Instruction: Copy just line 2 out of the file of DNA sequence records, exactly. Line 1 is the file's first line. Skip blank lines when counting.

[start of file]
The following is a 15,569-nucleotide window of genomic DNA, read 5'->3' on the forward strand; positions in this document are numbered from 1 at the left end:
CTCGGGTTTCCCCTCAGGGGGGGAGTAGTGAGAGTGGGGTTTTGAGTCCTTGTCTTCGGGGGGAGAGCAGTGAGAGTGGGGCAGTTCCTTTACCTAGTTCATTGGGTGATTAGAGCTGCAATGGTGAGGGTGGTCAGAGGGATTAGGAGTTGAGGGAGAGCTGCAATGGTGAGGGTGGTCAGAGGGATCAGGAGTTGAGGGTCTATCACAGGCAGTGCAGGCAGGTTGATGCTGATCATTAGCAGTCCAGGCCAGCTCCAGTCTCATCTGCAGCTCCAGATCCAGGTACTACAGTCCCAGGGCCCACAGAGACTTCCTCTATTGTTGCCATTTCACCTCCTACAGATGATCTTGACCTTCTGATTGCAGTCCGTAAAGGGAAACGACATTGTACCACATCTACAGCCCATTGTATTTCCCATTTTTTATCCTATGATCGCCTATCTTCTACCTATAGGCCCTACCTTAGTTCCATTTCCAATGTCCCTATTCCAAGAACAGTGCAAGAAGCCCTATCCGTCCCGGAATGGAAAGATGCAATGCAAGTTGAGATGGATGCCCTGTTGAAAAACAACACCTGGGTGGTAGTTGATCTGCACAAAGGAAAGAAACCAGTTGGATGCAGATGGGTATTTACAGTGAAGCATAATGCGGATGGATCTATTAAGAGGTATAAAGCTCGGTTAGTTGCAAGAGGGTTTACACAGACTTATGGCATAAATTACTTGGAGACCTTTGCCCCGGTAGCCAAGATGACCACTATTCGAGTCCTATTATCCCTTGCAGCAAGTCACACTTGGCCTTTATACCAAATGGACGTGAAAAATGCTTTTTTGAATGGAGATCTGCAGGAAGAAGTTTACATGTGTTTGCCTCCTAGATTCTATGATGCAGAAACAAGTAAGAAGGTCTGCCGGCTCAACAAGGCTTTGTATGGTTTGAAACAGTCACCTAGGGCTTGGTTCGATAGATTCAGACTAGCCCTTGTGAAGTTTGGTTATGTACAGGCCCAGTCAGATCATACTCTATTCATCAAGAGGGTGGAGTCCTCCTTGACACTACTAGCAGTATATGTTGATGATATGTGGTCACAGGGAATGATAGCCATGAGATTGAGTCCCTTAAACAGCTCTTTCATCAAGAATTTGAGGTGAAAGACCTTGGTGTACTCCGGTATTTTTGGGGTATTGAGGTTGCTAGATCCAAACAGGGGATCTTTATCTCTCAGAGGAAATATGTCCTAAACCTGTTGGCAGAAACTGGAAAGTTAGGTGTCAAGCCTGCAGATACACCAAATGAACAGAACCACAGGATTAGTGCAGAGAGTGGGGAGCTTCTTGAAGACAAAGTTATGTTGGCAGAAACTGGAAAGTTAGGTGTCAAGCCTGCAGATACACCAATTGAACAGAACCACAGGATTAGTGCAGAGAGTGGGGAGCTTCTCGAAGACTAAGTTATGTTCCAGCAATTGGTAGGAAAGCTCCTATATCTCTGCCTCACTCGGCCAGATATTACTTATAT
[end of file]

CTCGGGTTTCCCCTCAGGGGGGGAGTAGTGAGAGTGGGGTTTTGAGTCCTTGTCTTCGGGGGGAGAGCAGTGAGAGTGGGGCAGTTCCTTTACCTAGTTCATTGGGTGATTAGAGCTGCAATGGTGAGGGTGGTCAGAGGGATTAGGAGTTGAGGGAGAGCTGCAATGGTGAGGGTGGTCAGAGGGATCAGGAGTTGAGGGTCTATCACAGGCAGTGCAGGCAGGTTGATGCTGATCATTAGCAGTCCAGGCCAGCTCCAGTCTCATCTGCAGCTCCAGATCCAGGTACTACAGTCCCAGGGCCCACAGAGACTTCCTCTATTGTTGCCATTTCACCTCCTACAGATGATCTTGACCTTCTGATTGCAGTCCGTAAAGGGAAACGACATTGTACCACATCTACAGCCCATTGTATTTCCCATTTTTTATCCTATGATCGCCTATCTTCTACCTATAGGCCCTACCTTAGTTCCATTTCCAATGTCCCTATTCCAAGAACAGTGCAAGAAGCCCTATCCGTCCCGGAATGGAAAGATGCAATGCAAGTTGAGATGGATGCCCTGTTGAAAAACAACACCTGGGTGGTAGTTGATCTGCACAAAGGAAAGAAACCAGTTGGATGCAGATGGGTATTTACAGTGAAGCATAATGCGGATGGATCTATTAAGAGGTATAAAGCTCGGTTAGTTGCAAGAGGGTTTACACAGACTTATGGCATAAATTACTTGGAGACCTTTGCCCCGGTAGCCAAGATGACCACTATTCGAGTCCTATTATCCCTTGCAGCAAGTCACACTTGGCCTTTATACCAAATGGACGTGAAAAATGCTTTTTTGAATGGAGATCTGCAGGAAGAAGTTTACATGTGTTTGCCTCCTAGATTCTATGATGCAGAAACAAGTAAGAAGGTCTGCCGGCTCAACAAGGCTTTGTATGGTTTGAAACAGTCACCTAGGGCTTGGTTCGATAGATTCAGACTAGCCCTTGTGAAGTTTGGTTATGTACAGGCCCAGTCAGATCATACTCTATTCATCAAGAGGGTGGAGTCCTCCTTGACACTACTAGCAGTATATGTTGATGATATGTGGTCACAGGGAATGATAGCCATGAGATTGAGTCCCTTAAACAGCTCTTTCATCAAGAATTTGAGGTGAAAGACCTTGGTGTACTCCGGTATTTTTGGGGTATTGAGGTTGCTAGATCCAAACAGGGGATCTTTATCTCTCAGAGGAAATATGTCCTAAACCTGTTGGCAGAAACTGGAAAGTTAGGTGTCAAGCCTGCAGATACACCAAATGAACAGAACCACAGGATTAGTGCAGAGAGTGGGGAGCTTCTTGAAGACAAAGTTATGTTGGCAGAAACTGGAAAGTTAGGTGTCAAGCCTGCAGATACACCAATTGAACAGAACCACAGGATTAGTGCAGAGAGTGGGGAGCTTCTCGAAGACTAAGTTATGTTCCAGCAATTGGTAGGAAAGCTCCTATATCTCTGCCTCACTCGGCCAGATATTACTTATAT